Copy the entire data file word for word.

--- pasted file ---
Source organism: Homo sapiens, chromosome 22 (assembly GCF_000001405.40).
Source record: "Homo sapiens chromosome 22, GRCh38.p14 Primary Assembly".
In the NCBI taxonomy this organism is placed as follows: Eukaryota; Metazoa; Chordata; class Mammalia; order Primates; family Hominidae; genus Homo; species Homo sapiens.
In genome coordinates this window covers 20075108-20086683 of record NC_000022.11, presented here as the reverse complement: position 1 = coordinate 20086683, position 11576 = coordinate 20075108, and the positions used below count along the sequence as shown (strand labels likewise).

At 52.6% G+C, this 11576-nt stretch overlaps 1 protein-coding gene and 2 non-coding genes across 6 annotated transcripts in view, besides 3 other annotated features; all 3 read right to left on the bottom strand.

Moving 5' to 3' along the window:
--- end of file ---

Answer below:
Source organism: Homo sapiens, chromosome 22 (assembly GCF_000001405.40).
Source record: "Homo sapiens chromosome 22, GRCh38.p14 Primary Assembly".
In the NCBI taxonomy this organism is placed as follows: Eukaryota; Metazoa; Chordata; class Mammalia; order Primates; family Hominidae; genus Homo; species Homo sapiens.
In genome coordinates this window covers 20075108-20086683 of record NC_000022.11, presented here as the reverse complement: position 1 = coordinate 20086683, position 11576 = coordinate 20075108, and the positions used below count along the sequence as shown (strand labels likewise).

At 52.6% G+C, this 11576-nt stretch overlaps 1 protein-coding gene and 2 non-coding genes across 6 annotated transcripts in view, besides 3 other annotated features; all 3 read right to left on the bottom strand.

Moving 5' to 3' along the window: